On Monday the interior minister, Mr. Castaner, a close ally of Mr. Macron, proposed punishing any officer guilty of “proven suspicions of racism,” an ambiguous formula that infuriated the police, who took it to mean officers could be suspended on mere suspicions. He added that there would be “zero tolerance” for police racism.

He was careful to absolve the force as a whole of the accusations of systemic racism that have come from rights groups, lawyers and individuals. And he insisted that the police are a “republican” institution in France. Only a few “black sheep,” he said, sullied the national police with racism.

Mr. Castaner is popularly known as “France’s top cop,” in the French media and elsewhere, an appellation never disputed by interior ministers, who have titular authority over the national police force. Critics say the informal title means a French interior minister is too close to the force to ever enact true reforms.

Through months of citizen accusations of excessive force, well-publicized stories of serious injuries inflicted on protesters during the Yellow Vest movement, and more recently the racism accusations, the government had stood by the police.

“The unions and the police are used to very protective language from Christophe Castaner,” said Mathieu Zagrodzki, a police expert at the University of Versailles. “All through the Yellow Vest crisis, he said, the violence came from the protesters, not the police. Now, there’s a complete change in the discourse.”

But the suggestion of even mild change has stung and angered the police force — especially the proposal to ban the chokehold.

Cédric Chouviat, a delivery driver, died in January shortly after a police stop that escalated, during which officers pinned him to the ground and, according to one witness, put him in a stranglehold.

The police pushed back. “We want the government to support the police, morally and materially, and to stop making us the bad guy, said Philippe Capon, a leading police union official, in a telephone interview. “We’ve got to be able to work with confidence,” he said. “The government suggests that we’re racist, but we think we do our work well. “Sure we have problems. There’s no intervention without risk.”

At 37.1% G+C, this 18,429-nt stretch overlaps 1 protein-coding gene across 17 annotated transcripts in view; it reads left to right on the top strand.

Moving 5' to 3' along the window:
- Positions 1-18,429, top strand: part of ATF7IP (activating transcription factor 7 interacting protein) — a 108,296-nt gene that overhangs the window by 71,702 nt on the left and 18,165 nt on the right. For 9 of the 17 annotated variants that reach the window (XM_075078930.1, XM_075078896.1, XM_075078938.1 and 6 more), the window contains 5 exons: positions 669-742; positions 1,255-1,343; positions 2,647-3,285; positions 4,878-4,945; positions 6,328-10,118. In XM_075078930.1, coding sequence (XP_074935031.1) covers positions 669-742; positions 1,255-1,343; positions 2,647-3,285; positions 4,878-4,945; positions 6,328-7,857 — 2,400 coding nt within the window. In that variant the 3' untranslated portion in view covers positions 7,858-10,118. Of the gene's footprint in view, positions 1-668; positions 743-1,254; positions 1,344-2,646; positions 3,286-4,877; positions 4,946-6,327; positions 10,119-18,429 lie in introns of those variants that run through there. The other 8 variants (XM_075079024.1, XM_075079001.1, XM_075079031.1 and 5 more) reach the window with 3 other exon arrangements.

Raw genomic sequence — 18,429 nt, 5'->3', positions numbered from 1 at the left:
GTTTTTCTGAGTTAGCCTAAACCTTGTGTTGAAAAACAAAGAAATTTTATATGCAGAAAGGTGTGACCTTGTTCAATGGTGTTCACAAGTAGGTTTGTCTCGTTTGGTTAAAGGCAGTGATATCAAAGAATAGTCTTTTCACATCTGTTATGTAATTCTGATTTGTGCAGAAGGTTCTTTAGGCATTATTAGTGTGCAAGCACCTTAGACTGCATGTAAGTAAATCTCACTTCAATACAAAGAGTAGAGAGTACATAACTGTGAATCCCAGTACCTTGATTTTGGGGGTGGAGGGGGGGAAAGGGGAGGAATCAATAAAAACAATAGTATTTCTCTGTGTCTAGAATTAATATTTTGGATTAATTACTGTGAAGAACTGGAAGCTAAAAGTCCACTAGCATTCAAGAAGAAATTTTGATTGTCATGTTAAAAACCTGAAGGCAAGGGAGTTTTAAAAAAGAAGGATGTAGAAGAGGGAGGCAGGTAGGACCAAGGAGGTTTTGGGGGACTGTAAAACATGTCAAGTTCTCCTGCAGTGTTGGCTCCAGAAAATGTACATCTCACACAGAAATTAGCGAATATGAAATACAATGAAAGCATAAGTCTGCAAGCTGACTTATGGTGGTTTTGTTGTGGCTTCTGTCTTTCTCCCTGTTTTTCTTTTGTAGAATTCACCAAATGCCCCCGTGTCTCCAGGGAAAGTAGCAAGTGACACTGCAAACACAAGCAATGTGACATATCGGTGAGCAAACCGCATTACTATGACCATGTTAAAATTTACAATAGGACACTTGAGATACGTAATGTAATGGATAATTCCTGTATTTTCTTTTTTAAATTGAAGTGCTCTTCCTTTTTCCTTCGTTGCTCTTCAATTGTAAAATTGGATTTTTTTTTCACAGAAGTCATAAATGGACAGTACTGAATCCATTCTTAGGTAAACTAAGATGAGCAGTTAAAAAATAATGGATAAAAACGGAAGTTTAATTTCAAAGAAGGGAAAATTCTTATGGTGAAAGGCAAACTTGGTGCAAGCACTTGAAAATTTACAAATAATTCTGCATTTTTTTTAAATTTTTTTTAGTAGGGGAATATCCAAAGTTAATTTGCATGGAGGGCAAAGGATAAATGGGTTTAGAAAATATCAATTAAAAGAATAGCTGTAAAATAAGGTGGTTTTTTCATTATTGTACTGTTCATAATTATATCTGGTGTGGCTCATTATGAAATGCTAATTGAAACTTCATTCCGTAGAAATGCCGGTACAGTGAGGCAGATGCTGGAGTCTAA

“Look, we’ve been heavily used by the government,” Mr. Capon said. “They’ve asked us to step in, over and over. Each time, we’ve responded, ‘Present.’’’

Analysts suggested that Mr. Macron’s government was as unlikely as previous governments to win a fight with the police over reform, the global anti-racism context notwithstanding.

“What’s certain is that the executive authority is not in a position to reform the police against its will,” said Emmanuel Blanchard, a historian of the police at the University of Versailles. “We’ve got a weak political power that needs to be protected against its own social movements. The police think the government owes it a lot.”

“The government was forced to repress these social movements, for months and months,” said Mr. Blanchard, author of a notable study of boisterous 1958 police demonstrations that helped to bring down the French Fourth Republic.

“In the long history of the French police, the police are in service to the state, not the citizen,” said Mr. Blanchard. “They are impermeable to social reforms. And as ‘France’s top cop,’ the interior minister becomes a mere ventriloquist for the police, and can’t really reform.”

Constant Meheut contributed reporting.